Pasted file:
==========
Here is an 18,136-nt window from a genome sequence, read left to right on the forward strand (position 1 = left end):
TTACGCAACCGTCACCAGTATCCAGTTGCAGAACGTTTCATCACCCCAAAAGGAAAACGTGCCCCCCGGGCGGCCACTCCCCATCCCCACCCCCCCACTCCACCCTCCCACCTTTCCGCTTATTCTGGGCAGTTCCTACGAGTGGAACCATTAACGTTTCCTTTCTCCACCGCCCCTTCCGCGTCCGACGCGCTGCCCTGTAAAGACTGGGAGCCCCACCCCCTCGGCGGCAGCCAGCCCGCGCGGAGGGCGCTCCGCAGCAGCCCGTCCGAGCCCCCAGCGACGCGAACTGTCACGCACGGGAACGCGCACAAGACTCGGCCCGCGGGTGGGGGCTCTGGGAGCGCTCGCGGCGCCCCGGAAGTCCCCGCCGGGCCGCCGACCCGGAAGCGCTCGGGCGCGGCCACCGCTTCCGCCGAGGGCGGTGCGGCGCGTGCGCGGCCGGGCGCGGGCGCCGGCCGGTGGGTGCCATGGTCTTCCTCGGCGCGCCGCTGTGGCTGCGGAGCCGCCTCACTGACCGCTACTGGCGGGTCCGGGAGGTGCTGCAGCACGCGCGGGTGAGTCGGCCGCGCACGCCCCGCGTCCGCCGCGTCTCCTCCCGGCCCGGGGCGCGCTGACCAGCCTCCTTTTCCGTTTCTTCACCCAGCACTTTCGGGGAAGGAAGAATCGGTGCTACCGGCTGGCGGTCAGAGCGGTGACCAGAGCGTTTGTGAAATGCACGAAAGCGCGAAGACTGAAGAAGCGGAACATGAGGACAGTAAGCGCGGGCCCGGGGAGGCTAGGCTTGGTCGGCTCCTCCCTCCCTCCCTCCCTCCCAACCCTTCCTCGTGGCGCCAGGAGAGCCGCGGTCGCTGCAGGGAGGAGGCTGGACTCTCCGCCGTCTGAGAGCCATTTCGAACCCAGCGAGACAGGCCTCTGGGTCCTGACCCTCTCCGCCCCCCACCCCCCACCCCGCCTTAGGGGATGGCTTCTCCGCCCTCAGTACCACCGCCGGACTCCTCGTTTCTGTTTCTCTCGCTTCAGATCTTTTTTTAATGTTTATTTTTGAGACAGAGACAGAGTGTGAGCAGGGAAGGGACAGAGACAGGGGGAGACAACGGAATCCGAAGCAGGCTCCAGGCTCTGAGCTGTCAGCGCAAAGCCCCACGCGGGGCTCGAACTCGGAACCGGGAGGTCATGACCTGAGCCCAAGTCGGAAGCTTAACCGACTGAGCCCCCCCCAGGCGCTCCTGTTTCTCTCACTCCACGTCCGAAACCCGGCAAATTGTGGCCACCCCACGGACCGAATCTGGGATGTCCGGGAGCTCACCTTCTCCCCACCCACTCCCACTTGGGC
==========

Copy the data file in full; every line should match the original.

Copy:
Here is an 18,136-nt window from a genome sequence, read left to right on the forward strand (position 1 = left end):
TTACGCAACCGTCACCAGTATCCAGTTGCAGAACGTTTCATCACCCCAAAAGGAAAACGTGCCCCCCGGGCGGCCACTCCCCATCCCCACCCCCCCACTCCACCCTCCCACCTTTCCGCTTATTCTGGGCAGTTCCTACGAGTGGAACCATTAACGTTTCCTTTCTCCACCGCCCCTTCCGCGTCCGACGCGCTGCCCTGTAAAGACTGGGAGCCCCACCCCCTCGGCGGCAGCCAGCCCGCGCGGAGGGCGCTCCGCAGCAGCCCGTCCGAGCCCCCAGCGACGCGAACTGTCACGCACGGGAACGCGCACAAGACTCGGCCCGCGGGTGGGGGCTCTGGGAGCGCTCGCGGCGCCCCGGAAGTCCCCGCCGGGCCGCCGACCCGGAAGCGCTCGGGCGCGGCCACCGCTTCCGCCGAGGGCGGTGCGGCGCGTGCGCGGCCGGGCGCGGGCGCCGGCCGGTGGGTGCCATGGTCTTCCTCGGCGCGCCGCTGTGGCTGCGGAGCCGCCTCACTGACCGCTACTGGCGGGTCCGGGAGGTGCTGCAGCACGCGCGGGTGAGTCGGCCGCGCACGCCCCGCGTCCGCCGCGTCTCCTCCCGGCCCGGGGCGCGCTGACCAGCCTCCTTTTCCGTTTCTTCACCCAGCACTTTCGGGGAAGGAAGAATCGGTGCTACCGGCTGGCGGTCAGAGCGGTGACCAGAGCGTTTGTGAAATGCACGAAAGCGCGAAGACTGAAGAAGCGGAACATGAGGACAGTAAGCGCGGGCCCGGGGAGGCTAGGCTTGGTCGGCTCCTCCCTCCCTCCCTCCCTCCCAACCCTTCCTCGTGGCGCCAGGAGAGCCGCGGTCGCTGCAGGGAGGAGGCTGGACTCTCCGCCGTCTGAGAGCCATTTCGAACCCAGCGAGACAGGCCTCTGGGTCCTGACCCTCTCCGCCCCCCACCCCCCACCCCGCCTTAGGGGATGGCTTCTCCGCCCTCAGTACCACCGCCGGACTCCTCGTTTCTGTTTCTCTCGCTTCAGATCTTTTTTTAATGTTTATTTTTGAGACAGAGACAGAGTGTGAGCAGGGAAGGGACAGAGACAGGGGGAGACAACGGAATCCGAAGCAGGCTCCAGGCTCTGAGCTGTCAGCGCAAAGCCCCACGCGGGGCTCGAACTCGGAACCGGGAGGTCATGACCTGAGCCCAAGTCGGAAGCTTAACCGACTGAGCCCCCCCCAGGCGCTCCTGTTTCTCTCACTCCACGTCCGAAACCCGGCAAATTGTGGCCACCCCACGGACCGAATCTGGGATGTCCGGGAGCTCACCTTCTCCCCACCCACTCCCACTTGGGC